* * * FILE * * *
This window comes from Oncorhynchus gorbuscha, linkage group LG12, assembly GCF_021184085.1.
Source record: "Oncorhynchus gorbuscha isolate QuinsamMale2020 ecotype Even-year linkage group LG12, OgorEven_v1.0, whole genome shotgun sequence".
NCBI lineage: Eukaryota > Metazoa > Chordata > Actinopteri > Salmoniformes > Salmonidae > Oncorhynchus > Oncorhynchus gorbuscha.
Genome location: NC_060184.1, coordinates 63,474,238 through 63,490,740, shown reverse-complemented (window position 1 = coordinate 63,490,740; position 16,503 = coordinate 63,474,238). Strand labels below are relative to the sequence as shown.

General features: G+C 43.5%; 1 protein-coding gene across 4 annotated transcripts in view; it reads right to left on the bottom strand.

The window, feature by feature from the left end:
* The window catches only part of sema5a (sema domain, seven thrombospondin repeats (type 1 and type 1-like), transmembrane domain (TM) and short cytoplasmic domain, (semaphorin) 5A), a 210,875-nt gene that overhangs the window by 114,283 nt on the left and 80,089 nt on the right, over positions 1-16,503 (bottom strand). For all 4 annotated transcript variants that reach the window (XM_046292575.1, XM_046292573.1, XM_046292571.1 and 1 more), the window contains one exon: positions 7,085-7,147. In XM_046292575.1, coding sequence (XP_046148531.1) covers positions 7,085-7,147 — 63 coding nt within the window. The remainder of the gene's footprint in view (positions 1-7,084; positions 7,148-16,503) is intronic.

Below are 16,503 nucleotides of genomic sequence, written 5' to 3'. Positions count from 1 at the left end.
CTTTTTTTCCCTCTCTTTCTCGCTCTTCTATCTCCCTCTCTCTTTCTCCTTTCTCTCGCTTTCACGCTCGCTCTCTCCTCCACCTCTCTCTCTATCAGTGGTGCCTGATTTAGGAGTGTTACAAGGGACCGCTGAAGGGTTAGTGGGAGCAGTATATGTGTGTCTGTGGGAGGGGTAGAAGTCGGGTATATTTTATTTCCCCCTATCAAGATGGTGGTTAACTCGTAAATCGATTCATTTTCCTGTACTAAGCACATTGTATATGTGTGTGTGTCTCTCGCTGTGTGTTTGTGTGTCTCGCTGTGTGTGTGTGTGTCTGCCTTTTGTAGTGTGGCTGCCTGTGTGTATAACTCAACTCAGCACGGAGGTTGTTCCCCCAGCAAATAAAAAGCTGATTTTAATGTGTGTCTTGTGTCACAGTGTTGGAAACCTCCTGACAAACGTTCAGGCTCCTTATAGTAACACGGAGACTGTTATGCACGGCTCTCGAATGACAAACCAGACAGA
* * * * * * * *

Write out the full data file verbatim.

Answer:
This window comes from Oncorhynchus gorbuscha, linkage group LG12, assembly GCF_021184085.1.
Source record: "Oncorhynchus gorbuscha isolate QuinsamMale2020 ecotype Even-year linkage group LG12, OgorEven_v1.0, whole genome shotgun sequence".
NCBI lineage: Eukaryota > Metazoa > Chordata > Actinopteri > Salmoniformes > Salmonidae > Oncorhynchus > Oncorhynchus gorbuscha.
Genome location: NC_060184.1, coordinates 63,474,238 through 63,490,740, shown reverse-complemented (window position 1 = coordinate 63,490,740; position 16,503 = coordinate 63,474,238). Strand labels below are relative to the sequence as shown.

General features: G+C 43.5%; 1 protein-coding gene across 4 annotated transcripts in view; it reads right to left on the bottom strand.

The window, feature by feature from the left end:
* The window catches only part of sema5a (sema domain, seven thrombospondin repeats (type 1 and type 1-like), transmembrane domain (TM) and short cytoplasmic domain, (semaphorin) 5A), a 210,875-nt gene that overhangs the window by 114,283 nt on the left and 80,089 nt on the right, over positions 1-16,503 (bottom strand). For all 4 annotated transcript variants that reach the window (XM_046292575.1, XM_046292573.1, XM_046292571.1 and 1 more), the window contains one exon: positions 7,085-7,147. In XM_046292575.1, coding sequence (XP_046148531.1) covers positions 7,085-7,147 — 63 coding nt within the window. The remainder of the gene's footprint in view (positions 1-7,084; positions 7,148-16,503) is intronic.

Below are 16,503 nucleotides of genomic sequence, written 5' to 3'. Positions count from 1 at the left end.
CTTTTTTTCCCTCTCTTTCTCGCTCTTCTATCTCCCTCTCTCTTTCTCCTTTCTCTCGCTTTCACGCTCGCTCTCTCCTCCACCTCTCTCTCTATCAGTGGTGCCTGATTTAGGAGTGTTACAAGGGACCGCTGAAGGGTTAGTGGGAGCAGTATATGTGTGTCTGTGGGAGGGGTAGAAGTCGGGTATATTTTATTTCCCCCTATCAAGATGGTGGTTAACTCGTAAATCGATTCATTTTCCTGTACTAAGCACATTGTATATGTGTGTGTGTCTCTCGCTGTGTGTTTGTGTGTCTCGCTGTGTGTGTGTGTGTCTGCCTTTTGTAGTGTGGCTGCCTGTGTGTATAACTCAACTCAGCACGGAGGTTGTTCCCCCAGCAAATAAAAAGCTGATTTTAATGTGTGTCTTGTGTCACAGTGTTGGAAACCTCCTGACAAACGTTCAGGCTCCTTATAGTAACACGGAGACTGTTATGCACGGCTCTCGAATGACAAACCAGACAGA